'We feel it difficult to resist the conclusion, that in the background and circumstances, the gift could well be regarded as having been made for the better ordering of the business of the assessee. It seems to us that it would be enough to show that the gift was made on grounds of commercial expediency and in order to directly or indirectly facilitate the carrying on of the business, profession or vocation.'

7. The above decision was reversed by their Lordships of the Supreme Court in Commissioner of Gift-tax v. Dr. George Kuruvilla, [1970] 77 I.T.R. 746. 749 (S.C.). and while disapproving the observations quoted above; their Lordships said thus :

'The donor is exempt under Section 5(1)(xiv) from liability to pay tax only if the gift is in the course of carrying on a business, profession or vocation and is made bona fide for the purpose of such business, profession or vocation. The clause does not enact that a gift made by a person carrying on any business is exempt from tax, nor does it provide that a gift is exempt from tax merely because the property is used for the purpose for which it was used by the donor. Without deciding whether the test of 'commercial expediency' is strictly appropriate to the claim for exemption under Section 5(1)(xiv), we are of the view that there is no evidence on the record to prove that the gift to Thomas was in the courseof carrying on the business' of the donor, and 'for the purpose of the business'.'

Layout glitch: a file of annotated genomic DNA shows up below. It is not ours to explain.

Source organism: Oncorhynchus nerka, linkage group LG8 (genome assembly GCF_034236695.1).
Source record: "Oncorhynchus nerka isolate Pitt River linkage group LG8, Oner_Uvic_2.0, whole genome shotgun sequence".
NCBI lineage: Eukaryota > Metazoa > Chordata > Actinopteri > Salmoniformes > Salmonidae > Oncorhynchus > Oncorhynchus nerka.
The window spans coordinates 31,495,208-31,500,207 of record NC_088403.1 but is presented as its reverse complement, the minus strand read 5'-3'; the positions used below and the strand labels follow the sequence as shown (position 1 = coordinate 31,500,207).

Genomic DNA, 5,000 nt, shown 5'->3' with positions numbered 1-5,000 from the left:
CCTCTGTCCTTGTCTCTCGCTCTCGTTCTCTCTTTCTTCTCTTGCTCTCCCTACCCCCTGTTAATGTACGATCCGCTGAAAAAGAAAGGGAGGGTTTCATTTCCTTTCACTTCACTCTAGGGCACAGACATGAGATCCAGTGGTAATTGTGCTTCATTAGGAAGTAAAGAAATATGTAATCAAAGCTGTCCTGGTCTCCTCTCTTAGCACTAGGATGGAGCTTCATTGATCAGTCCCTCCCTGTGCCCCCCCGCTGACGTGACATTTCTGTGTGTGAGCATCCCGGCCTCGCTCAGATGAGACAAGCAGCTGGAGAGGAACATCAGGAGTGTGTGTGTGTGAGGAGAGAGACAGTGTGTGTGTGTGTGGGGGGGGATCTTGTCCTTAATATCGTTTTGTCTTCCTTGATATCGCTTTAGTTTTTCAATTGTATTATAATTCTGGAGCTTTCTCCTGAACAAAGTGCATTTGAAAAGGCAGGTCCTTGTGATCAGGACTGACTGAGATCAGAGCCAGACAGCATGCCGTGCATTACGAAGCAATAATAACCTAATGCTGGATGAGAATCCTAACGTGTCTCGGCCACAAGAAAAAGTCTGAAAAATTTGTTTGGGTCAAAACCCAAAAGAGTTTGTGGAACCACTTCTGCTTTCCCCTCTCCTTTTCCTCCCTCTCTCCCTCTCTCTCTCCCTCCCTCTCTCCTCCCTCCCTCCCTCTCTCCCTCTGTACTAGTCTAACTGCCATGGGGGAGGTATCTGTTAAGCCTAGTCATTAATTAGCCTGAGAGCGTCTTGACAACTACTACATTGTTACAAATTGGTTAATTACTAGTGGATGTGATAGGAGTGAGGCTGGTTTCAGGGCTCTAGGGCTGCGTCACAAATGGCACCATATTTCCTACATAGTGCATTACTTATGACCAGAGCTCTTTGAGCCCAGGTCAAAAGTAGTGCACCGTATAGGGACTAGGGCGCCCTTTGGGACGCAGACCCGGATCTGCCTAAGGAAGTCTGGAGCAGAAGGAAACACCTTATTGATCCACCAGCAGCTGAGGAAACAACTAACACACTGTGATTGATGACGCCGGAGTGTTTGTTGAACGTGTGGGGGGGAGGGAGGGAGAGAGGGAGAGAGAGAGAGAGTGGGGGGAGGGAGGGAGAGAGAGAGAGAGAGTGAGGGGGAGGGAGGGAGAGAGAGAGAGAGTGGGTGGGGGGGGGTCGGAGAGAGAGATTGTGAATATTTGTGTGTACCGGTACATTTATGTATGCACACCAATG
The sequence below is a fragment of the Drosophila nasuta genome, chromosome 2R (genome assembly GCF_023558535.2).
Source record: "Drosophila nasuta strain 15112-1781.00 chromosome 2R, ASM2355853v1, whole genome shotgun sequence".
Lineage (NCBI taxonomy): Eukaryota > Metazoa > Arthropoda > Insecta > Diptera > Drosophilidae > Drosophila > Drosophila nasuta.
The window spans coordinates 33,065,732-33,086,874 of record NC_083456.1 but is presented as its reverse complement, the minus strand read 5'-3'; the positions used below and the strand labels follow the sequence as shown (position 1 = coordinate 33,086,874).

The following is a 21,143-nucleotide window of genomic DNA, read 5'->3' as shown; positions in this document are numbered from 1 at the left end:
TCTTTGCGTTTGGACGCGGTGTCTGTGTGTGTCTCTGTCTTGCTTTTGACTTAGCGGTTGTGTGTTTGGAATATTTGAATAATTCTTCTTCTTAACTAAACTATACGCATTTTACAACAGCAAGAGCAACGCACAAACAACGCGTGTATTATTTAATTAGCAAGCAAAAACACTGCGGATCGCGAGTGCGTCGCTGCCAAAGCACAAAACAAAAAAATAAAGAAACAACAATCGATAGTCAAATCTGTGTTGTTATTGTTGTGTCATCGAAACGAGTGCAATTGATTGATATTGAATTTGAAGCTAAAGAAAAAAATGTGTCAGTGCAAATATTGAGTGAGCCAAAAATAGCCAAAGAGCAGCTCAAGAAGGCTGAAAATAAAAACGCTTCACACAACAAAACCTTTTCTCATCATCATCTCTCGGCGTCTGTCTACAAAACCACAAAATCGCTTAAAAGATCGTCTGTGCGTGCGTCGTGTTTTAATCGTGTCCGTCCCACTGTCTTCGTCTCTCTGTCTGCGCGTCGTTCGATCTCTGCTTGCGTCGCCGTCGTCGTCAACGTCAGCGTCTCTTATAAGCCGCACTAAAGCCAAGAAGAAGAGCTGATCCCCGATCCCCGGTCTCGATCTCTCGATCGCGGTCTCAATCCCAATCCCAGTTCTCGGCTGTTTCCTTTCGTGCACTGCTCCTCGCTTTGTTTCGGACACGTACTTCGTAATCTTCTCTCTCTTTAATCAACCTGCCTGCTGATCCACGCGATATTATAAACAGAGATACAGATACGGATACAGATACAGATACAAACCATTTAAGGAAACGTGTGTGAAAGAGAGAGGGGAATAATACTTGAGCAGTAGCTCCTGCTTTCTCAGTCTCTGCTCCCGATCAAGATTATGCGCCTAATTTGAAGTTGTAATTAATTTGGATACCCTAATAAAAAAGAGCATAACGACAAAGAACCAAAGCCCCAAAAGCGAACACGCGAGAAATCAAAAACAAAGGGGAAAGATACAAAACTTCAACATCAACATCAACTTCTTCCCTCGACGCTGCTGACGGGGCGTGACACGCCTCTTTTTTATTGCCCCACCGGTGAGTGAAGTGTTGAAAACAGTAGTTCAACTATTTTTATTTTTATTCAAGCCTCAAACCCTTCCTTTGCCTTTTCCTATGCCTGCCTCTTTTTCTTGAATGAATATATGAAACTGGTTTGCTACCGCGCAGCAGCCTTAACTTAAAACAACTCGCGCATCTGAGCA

8. In Commissioner of Gift-tax v. P. Gheevarghese, followed by the Tribunal, the assessee who was the sole proprietor of a business converted the same into a partnership concern by inducting his two daughters as partners in the business. In upholding the claim for exemption the learned judges of this court observed :

'Section 5(1)(xiv) makes it quite clear that in order to earn the exemption the assessee should prove that the transformation of his proprietary business into a partnership concern and the induction of his two daughters as the owners of a 1/8th share in the assets of that partnership was made bona fide for the purpose of that business. The expression 'for the purpose' has come up for consideration in connection with Section 10(2)(xv) of the Indian Income-tax Act, 1922, and the corresponding provision in England and in the Income-tax Act, 1961. As pointed, out by the Supreme Court in Commissioner of Income-tax v. Malayalam Plantations Ltd., [1964] 53 I.T.R. 140; [1964] 7 S.C.R. 693 (S.C.) the expression 'for the purpose of the business' is wider in scope than the expression 'for the purpose of earning profits' and may include measures for the preservation of the business and for the protection of its assets and property.

The Appellate Tribunal having discussed the relevant aspects of the case in detail, stated its conclusions as follows :